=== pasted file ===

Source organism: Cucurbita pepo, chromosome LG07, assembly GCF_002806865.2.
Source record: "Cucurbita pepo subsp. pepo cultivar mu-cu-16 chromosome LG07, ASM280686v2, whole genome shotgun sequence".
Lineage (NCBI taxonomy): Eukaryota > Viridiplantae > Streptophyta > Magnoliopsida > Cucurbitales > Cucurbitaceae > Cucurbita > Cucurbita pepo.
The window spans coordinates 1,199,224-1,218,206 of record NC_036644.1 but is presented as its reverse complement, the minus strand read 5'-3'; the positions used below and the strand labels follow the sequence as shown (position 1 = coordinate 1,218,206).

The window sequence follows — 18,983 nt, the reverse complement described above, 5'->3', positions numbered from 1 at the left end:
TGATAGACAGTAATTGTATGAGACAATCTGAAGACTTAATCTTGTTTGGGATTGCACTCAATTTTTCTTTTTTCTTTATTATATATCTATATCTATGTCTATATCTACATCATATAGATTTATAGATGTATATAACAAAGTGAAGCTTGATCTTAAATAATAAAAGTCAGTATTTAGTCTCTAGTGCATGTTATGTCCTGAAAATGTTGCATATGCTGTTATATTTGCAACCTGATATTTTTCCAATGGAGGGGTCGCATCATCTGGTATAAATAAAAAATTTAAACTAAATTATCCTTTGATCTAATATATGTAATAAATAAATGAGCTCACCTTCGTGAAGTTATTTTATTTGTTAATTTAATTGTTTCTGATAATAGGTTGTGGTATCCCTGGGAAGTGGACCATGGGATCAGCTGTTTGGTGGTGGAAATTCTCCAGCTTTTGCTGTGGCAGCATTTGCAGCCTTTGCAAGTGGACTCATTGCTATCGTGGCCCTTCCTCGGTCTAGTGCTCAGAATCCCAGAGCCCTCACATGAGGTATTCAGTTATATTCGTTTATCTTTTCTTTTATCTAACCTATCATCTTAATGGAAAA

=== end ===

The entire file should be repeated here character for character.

Source organism: Cucurbita pepo, chromosome LG07, assembly GCF_002806865.2.
Source record: "Cucurbita pepo subsp. pepo cultivar mu-cu-16 chromosome LG07, ASM280686v2, whole genome shotgun sequence".
Lineage (NCBI taxonomy): Eukaryota > Viridiplantae > Streptophyta > Magnoliopsida > Cucurbitales > Cucurbitaceae > Cucurbita > Cucurbita pepo.
The window spans coordinates 1,199,224-1,218,206 of record NC_036644.1 but is presented as its reverse complement, the minus strand read 5'-3'; the positions used below and the strand labels follow the sequence as shown (position 1 = coordinate 1,218,206).

The window sequence follows — 18,983 nt, the reverse complement described above, 5'->3', positions numbered from 1 at the left end:
TGATAGACAGTAATTGTATGAGACAATCTGAAGACTTAATCTTGTTTGGGATTGCACTCAATTTTTCTTTTTTCTTTATTATATATCTATATCTATGTCTATATCTACATCATATAGATTTATAGATGTATATAACAAAGTGAAGCTTGATCTTAAATAATAAAAGTCAGTATTTAGTCTCTAGTGCATGTTATGTCCTGAAAATGTTGCATATGCTGTTATATTTGCAACCTGATATTTTTCCAATGGAGGGGTCGCATCATCTGGTATAAATAAAAAATTTAAACTAAATTATCCTTTGATCTAATATATGTAATAAATAAATGAGCTCACCTTCGTGAAGTTATTTTATTTGTTAATTTAATTGTTTCTGATAATAGGTTGTGGTATCCCTGGGAAGTGGACCATGGGATCAGCTGTTTGGTGGTGGAAATTCTCCAGCTTTTGCTGTGGCAGCATTTGCAGCCTTTGCAAGTGGACTCATTGCTATCGTGGCCCTTCCTCGGTCTAGTGCTCAGAATCCCAGAGCCCTCACATGAGGTATTCAGTTATATTCGTTTATCTTTTCTTTTATCTAACCTATCATCTTAATGGAAAA